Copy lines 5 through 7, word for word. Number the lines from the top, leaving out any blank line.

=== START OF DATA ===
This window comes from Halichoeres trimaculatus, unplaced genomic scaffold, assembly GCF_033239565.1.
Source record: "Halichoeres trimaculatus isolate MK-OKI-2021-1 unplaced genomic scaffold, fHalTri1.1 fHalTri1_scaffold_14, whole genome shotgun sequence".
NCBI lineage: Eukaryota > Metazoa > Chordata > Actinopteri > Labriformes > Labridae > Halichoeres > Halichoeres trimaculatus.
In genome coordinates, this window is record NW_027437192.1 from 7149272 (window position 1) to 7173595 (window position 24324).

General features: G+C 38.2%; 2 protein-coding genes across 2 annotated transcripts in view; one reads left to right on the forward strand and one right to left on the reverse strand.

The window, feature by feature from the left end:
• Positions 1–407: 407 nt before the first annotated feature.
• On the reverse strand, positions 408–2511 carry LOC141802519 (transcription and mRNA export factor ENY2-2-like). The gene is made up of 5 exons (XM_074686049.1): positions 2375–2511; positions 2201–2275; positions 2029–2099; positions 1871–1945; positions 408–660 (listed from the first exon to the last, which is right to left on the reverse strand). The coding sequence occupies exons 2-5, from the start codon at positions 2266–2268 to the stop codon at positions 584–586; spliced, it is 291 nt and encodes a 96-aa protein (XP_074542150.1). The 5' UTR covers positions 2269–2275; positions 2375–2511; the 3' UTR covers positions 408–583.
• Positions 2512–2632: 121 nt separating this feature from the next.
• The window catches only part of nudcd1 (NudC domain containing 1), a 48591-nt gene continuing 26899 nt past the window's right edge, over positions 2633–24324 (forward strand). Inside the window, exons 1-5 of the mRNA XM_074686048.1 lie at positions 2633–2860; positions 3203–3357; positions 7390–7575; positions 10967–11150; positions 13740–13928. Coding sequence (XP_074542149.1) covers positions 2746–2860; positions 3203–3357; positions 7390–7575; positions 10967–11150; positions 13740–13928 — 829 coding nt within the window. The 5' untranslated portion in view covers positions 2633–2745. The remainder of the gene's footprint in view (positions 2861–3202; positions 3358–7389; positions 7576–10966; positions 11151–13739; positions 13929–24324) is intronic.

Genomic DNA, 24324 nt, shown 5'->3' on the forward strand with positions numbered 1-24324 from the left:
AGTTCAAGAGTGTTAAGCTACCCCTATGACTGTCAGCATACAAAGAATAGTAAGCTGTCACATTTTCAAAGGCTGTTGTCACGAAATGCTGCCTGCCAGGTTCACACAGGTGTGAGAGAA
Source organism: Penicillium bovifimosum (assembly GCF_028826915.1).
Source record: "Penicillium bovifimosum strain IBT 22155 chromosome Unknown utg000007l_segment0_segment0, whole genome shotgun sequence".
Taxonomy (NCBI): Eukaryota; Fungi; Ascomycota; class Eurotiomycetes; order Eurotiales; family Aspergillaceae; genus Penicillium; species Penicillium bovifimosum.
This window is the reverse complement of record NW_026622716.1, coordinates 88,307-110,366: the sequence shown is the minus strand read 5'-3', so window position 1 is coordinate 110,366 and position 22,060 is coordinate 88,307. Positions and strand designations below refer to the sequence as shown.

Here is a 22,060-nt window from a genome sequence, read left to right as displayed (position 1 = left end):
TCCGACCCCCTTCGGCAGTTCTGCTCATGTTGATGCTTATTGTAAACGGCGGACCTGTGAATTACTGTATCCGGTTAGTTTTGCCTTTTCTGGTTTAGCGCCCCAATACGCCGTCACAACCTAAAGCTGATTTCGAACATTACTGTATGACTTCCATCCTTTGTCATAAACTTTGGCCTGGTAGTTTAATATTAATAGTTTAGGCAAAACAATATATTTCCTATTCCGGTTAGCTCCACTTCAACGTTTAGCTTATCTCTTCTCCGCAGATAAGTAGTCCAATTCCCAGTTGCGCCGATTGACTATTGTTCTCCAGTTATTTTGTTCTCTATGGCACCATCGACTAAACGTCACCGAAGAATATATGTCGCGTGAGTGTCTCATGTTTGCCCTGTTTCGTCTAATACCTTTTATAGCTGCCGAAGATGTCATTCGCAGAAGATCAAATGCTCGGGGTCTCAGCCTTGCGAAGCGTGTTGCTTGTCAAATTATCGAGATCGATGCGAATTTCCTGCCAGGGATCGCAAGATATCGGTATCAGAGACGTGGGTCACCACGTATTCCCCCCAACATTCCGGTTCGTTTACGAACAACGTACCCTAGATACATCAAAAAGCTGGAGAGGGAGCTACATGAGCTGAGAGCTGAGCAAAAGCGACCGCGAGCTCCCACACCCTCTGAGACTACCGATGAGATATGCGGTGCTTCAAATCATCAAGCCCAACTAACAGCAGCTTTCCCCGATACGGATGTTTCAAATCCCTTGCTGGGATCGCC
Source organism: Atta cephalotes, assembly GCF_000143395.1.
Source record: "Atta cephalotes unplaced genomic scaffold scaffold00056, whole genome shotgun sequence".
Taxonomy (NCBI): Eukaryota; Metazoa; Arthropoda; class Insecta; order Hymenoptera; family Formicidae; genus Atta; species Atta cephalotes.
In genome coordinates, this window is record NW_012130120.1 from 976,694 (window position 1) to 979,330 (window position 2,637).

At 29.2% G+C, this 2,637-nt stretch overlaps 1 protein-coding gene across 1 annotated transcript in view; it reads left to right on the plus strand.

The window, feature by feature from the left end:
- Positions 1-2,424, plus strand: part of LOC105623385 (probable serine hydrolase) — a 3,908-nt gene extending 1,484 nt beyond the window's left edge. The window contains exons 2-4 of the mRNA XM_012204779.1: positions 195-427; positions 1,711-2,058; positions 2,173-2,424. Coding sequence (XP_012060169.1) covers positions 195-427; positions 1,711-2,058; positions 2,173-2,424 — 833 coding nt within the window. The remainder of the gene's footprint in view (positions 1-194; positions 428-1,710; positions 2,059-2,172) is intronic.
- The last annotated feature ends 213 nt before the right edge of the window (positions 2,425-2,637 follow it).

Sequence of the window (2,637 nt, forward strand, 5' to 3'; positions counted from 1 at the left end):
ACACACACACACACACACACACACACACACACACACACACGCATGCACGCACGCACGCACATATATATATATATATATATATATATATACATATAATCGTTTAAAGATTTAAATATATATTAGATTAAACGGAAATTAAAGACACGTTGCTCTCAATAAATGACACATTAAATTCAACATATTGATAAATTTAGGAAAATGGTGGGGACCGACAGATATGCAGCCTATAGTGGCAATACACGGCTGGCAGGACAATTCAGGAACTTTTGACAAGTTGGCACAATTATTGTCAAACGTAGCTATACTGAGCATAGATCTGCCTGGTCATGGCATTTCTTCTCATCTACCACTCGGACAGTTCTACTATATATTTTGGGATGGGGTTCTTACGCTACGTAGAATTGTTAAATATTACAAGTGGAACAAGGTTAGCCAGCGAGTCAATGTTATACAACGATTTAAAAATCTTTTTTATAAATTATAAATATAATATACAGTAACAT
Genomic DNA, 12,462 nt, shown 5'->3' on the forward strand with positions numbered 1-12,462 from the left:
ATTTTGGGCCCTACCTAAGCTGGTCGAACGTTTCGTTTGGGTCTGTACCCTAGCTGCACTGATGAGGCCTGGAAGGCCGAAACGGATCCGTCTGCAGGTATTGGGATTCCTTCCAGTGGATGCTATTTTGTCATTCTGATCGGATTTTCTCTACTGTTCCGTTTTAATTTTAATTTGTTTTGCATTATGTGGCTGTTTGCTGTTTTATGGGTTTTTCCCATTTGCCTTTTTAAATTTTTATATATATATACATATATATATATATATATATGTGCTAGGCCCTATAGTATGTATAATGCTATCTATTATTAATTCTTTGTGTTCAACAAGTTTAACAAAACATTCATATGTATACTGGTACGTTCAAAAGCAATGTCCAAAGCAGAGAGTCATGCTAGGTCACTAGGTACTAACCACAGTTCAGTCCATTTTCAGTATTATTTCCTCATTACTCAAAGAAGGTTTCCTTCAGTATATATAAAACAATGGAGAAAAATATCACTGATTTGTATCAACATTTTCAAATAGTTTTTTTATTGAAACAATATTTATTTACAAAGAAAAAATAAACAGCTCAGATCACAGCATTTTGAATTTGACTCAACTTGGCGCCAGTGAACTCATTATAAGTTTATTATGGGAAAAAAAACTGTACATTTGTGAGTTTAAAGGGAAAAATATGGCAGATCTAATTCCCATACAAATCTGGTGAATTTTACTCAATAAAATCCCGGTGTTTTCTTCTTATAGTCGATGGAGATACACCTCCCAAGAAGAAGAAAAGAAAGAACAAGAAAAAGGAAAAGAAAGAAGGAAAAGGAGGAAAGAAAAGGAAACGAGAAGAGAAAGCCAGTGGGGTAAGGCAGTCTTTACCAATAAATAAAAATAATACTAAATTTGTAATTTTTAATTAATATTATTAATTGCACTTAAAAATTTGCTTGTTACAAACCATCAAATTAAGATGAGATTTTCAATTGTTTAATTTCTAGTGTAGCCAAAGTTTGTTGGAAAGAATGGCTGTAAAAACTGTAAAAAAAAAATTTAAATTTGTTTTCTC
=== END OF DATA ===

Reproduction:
General features: G+C 38.2%; 2 protein-coding genes across 2 annotated transcripts in view; one reads left to right on the forward strand and one right to left on the reverse strand.

The window, feature by feature from the left end:
• Positions 1–407: 407 nt before the first annotated feature.